Nitro to Electric to Nitro
I’m 13 years old and have been in this hobby for about a year and a half. My first “hobby class” RC car was a Traxxas electric Rustler. I wanted more speed and power, so I sold the electric Rustler and purchased a nitro Rustler. I love the noise and the feel of it, but I just don’t have as much fun with it as I used to have with the electric version.
Some friends watched me run my car, and they each decided to ret one of their own. One bought an electric Rustler, and the other bought an RC-1013. I drove the B3, and now I want to sell my nitro Rustler and buy an RC10T3 or another electric Rustler (and, of course, hop it up!). I’d like a stadium truck that has a decent too speed but is also durable enough for some major air. I know the Rustler would need several modifications to get it as fast as a T3. What’s your opinion? [email]
I think you should take a took at the “2WD Sport Truck Shootout” in the March 2001 issue of RC Car Action and also read the DuraTrax Evader review in this issue for a complete look at all the 2WD electric sport-truck players. By the way, the only mods a Rustle should need to match your friend’s T3 in terms of speed is upgrade to the same motor, bat tery, and gear ratio as are in his truck.
My Science Project
I have always wanted to do a great science project for school, and this year, I thought of the perfect one. When the teacher told my class that we had to do a science project, I immediately thought about my T-Maxx.
I decided to build a ramp and launch my car off it at different angles. I am working on the project, and I’m pretty sure I’ll get an “A.” By the way, great mag. [email]
Camil, if you send me a copy of your science report with an “A” on it (from your teacher, wise guy), I’ll send you a set of XTM Racing T-Maxx wheels (just like the ones featured in “Product Watch” this month). As a matter of fact, I’ll send a really cool prize to the first io people who send in any RC-related school projects, and my buddy Chris Chianelli will feature them in “Chris’s Back Lot”! Here are the requirements: you have to get an “A” on your project, you have to be in grade 12 or lower, and you have to include a note from your teacher to prove your report was a genuine school assignment.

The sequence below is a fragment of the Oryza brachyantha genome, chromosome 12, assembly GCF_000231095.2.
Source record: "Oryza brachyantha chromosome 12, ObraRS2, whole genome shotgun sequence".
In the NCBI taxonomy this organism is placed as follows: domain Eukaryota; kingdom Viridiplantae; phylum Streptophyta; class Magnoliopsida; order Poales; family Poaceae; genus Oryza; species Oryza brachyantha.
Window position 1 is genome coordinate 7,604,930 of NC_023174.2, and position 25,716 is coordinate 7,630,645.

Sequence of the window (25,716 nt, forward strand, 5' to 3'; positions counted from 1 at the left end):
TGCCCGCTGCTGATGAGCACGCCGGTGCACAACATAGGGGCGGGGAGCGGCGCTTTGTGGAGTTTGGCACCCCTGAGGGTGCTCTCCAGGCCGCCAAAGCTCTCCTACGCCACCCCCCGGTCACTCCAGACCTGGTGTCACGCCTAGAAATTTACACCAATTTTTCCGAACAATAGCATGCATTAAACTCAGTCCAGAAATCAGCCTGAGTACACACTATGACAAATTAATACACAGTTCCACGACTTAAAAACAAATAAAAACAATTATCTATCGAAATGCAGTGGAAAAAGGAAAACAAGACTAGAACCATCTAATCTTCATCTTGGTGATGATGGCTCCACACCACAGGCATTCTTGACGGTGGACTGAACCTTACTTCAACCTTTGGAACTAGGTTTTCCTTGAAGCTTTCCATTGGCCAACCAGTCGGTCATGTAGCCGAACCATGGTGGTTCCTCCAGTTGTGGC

White looking through the results of the “ROAR Stock Nationals” in the September 2001 edition of RC Car Action, I noticed that out of 40 vehicles in four classes, only eight of them weren’t Losis! It seems as if Losi has taken over the competition! Don’t get me wrong; I wouldn’ mind owning a Losi, but my parents won’t allow me to purchase a second RC vehicle. Is there something I’m missing here? Are Losis really that great? It’s kind of like going to a NASCAR race and only seeing Chevys run-no competition. Even at the few tracks I’ve been to, Losi dominated! Maybe this will make some sense to you; if not, oh well. I’m just a 15-year-old who needs to rant.
“Are Losis really that great?” As you noted, 32 out of 40 ain’t bad. The real question is “What’s up with your parents?”
Associated RUUULLLEEESSS!!!!! [email]
Thanks for that stirring counterpoint, Mark. -Pete
I’ve been out of RC for about a year, but recently, I had a revival. Until two days ago, I had not been to a garage sale that had anything RC for sale, but that changed in a hurry. I hit the jackpot with a guy who was selling all of his older RC car stuff. I found an old RC10T (with red suspension parts), what looks to be an old, modified Associated pan car and a mint, gold-chassis RC10 with all of the white parts intact. Not io minutes later, at another garage sale, I found three Futaba radios along with a slew of different motors, receivers, speed controls and other parts; everything was about io years old. Total cost? About $130. Yes!
I have yet to test the truck or the buggy, but I have bolted a 15turn motor in the pan car. It was a rush to light up the foams and speed down the road with a vintage car. Now, if only I could find someone to race ….
Nice score. I bet both those garage-sale guys were into RC together!
YOU SAID IT
When I want a rush, I don’t reach for cigarettes; I reach for my HPI.
I’m 28 and just got started in RC last year; before I did, I was a two-pack-a-day smoker. My girlfriend smoked, too, so we agreed to quit together. After quitting, I realized I had extra money in my wallet and that I was looking for a new hobby. My Mom is really into dollhouses and miniatures, and sometimes, I go with her to her favorite store (Dollhouses, Trains, and More in Novato, CA). On one of those trips, I wandered into the RC department and started looking around. I picked up a couple of issues of your magazine, talked with the guys who work there, and within two months, I was the proud owner of an HPI RSG Sport. Since then, I have acquired three more cars: a Tamiya Mini Cooper, an Associated RC10GT RTR and a Team Los! Triple-X Spec Buggy. I’m just starting to get into racing.
I wouldn’t have been able to monetarily sustain my newfound RC “addiction” along with a nicotine addiction, Now, whenever I want a rush I don’t reach for cigarettes; instead, I reach for my HPI and see just how far I can hold a power slide. Some people may never understand why I love RC so much and how I can lay down a couple hundred dol lays on a new car or radio equipment, bul I’d rather spend my money on an excitin[ hobby, than on a down payment for a bei in a convalescent home.
Congratulations on kici.ine a tough habit, Eric. I don’t want to take away anyone’s freedom to smoke, but if I can convince anyone to choose not to, III do it every time! Now, let’s talk prize: in just a little while, your GT nitro truck will be joined by an Associated RC10T3.
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